Cuba’s Repression Escalates
THE AMERICAS – OCTOBER 3, 2011
Former New Mexico Gov. Bill Richardson returned home from an attempted
hostage-rescue mission to Cuba last month empty-handed and "still
scratching [his] head" as to why the Castro regime double-crossed him.
What is truly baffling is why Mr. Richardson expected anything different
from a dictatorship operating in extreme-repression mode.
In a Sept. 14 interview with CNN's Wolf Blitzer, Mr. Richardson said he
had been invited to the island to discuss the release of U.S. Agency for
International Development contractor Alan Gross. Mr. Gross was arrested
in December 2009 and is serving a 15-year sentence.
Mr. Richardson admitted that he got stiffed by Cuba's "foreign ministry,
which a lot of the people there I know and have been friends" with. What
he could not grasp is why those "friends"—a strange designation for
individuals who might one day be hauled before an international
human-rights tribunal—don't appreciate the Obama administration's
outreach. Yes, they are "hardliners," he admitted, but they ought to
understand that the White House has been bending over backward to get along.
Actually they do understand, and that's why they treated him so badly.
Mr. Richardson told Mr. Blitzer that he was "flabbergasted" when, after
a "delightful" three-hour lunch discussing how U.S.-Cuba relations might
be improved—including, he told me by phone Friday, the possibility of
removing the country from the list of state sponsors of terrorism after
the release of Mr. Gross—the foreign minister "slammed me three ways:
one, no seeing Alan Gross; no getting him out; and no seeing Raul Castro."
Civil rights protester Sonia Garro after a seven-hour interview with
Cuban state security.
What happened was very predictable. The "loosened travel restrictions"
and increased "remittances [from] Cuban-Americans" that Mr. Richardson
cited as signs of Mr. Obama's willingness to deal are read as weakness
by the bullying regime. It has something, i.e., somebody, the U.S. wants
back very badly, and the administration acts as if it is powerless. Why
should Castro deal?
Mr. Richardson did even less for Cuba's dissidents. One Richardson pearl
of wisdom, shared on CNN, was that Cuba's "human-rights situation has
improved." In fact, human rights in Cuba are rapidly deteriorating. To
claim otherwise is to abandon the island's brave democrats when they
most need international solidarity.
Ask Sonia Garro, pictured in the nearby photo. For years Ms. Garro has
denounced the regime's discrimination against Afro-Cubans. Despite her
own poverty, in 2007 she created a recreation center in her home for
poor, unsupervised children, according to a report by an independent
Cuban journalist. One of her goals: to get young girls out of
prostitution. Ms. Garro is also a member of Ladies in Support, a group
that pledges solidarity to the Ladies in White, which was founded by the
wives, sisters and mothers of political prisoners in 2003 to work for
In October 2010, Ms. Garro was detained by state security and held for
seven hours. She emerged from the ordeal with a broken nose. Another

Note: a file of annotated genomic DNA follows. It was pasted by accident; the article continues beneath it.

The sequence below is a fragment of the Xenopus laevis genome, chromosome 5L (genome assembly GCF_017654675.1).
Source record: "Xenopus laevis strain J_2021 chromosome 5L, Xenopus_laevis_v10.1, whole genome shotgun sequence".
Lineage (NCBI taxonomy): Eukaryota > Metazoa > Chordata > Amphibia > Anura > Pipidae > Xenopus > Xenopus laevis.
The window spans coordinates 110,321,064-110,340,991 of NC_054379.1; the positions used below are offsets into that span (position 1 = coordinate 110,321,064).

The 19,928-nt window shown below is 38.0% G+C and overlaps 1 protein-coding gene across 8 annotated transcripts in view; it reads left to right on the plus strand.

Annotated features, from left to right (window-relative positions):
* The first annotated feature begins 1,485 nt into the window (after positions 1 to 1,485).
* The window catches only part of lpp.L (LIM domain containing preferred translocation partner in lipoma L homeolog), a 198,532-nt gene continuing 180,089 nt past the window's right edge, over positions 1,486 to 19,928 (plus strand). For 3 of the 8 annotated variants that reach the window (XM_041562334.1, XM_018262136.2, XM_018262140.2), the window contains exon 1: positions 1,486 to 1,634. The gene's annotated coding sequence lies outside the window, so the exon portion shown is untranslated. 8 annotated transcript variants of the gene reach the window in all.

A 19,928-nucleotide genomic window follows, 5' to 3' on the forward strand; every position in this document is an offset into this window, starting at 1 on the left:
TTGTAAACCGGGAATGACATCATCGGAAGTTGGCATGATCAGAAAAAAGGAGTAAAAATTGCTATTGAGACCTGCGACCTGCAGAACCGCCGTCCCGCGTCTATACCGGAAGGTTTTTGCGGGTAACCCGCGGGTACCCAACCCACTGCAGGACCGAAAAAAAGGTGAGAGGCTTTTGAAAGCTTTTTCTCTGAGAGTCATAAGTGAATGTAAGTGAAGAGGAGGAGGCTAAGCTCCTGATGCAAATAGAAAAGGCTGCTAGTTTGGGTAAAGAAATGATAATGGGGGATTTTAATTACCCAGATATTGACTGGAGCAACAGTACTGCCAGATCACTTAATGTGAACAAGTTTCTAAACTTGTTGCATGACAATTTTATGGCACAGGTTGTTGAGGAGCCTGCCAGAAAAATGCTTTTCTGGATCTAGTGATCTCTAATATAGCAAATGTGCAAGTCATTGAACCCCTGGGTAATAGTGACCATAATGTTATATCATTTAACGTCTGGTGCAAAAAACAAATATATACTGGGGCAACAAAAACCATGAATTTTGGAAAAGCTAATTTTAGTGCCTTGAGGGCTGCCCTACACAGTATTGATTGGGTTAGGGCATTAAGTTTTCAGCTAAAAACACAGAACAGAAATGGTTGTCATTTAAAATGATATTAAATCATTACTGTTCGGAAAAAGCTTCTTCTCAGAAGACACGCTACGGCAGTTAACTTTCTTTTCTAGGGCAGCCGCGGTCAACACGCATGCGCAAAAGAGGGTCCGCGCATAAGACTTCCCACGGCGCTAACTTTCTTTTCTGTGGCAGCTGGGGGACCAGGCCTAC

woman taken into custody with Ms. Garro had her arm broken.
The nongovernmental organization Capitol Hill Cubans has reported that
in the first 12 days of September, authorities detained 168 peaceful
activists. These "express detentions" are designed to break up dissident
gatherings, which risk spreading nonconformist behavior. Locking up
offenders for long periods would be preferable, but the regime wants
people like Mr. Richardson to go around saying that human rights have
improved. The regime is also making greater use of civilian-clothed
"rapid response" brigades that are trained, armed and organized to beat
up democracy advocates.
Mr. Richardson told me he considers Cuba's record improved because 52
political prisoners were sent to Spain in 2010. Yet exiling promising
opposition leadership hardly qualifies as a humanitarian gesture. Nor
are gruesome Cuban prisons anything to ignore.
Last month in a speech in New York, one former prisoner, Fidel Suárez
Cruz, described his seven years and seven months of solitary
confinement, including two years and eight months in a cell with no
windows, ventilation or artificial light. One favorite pastime of his
torturers: Four military men would pick him up and then drop him on the
floor. His testimony, posted on Capitol Hill Cubans website, is required
viewing for anyone who doubts the evil nature of this regime.
Nevertheless, Cuba's dissidents remain relentless, and there are signs
that the regime is giving up on the express-detention strategy. Fearless
democracy advocate Sara Marta Fonseca and her husband Julio León Pérez
have been in jail since Sept. 24. Ms. Fonseca's son has seen her and
says she is black and blue all over and has an injury to her spinal
column. Word is the regime is preparing to charge the couple; 11 other
dissidents are awaiting trial. Meanwhile, Yris Pérez Aguilera, the wife
of the prominent dissident Jorge Luis García Pérez "Antúnez," and two
peers were detained on Sept. 26. Their whereabouts are unknown.
Any hope of protecting these patriots lies in international
condemnation. Mr. Richardson could help by returning to CNN to correct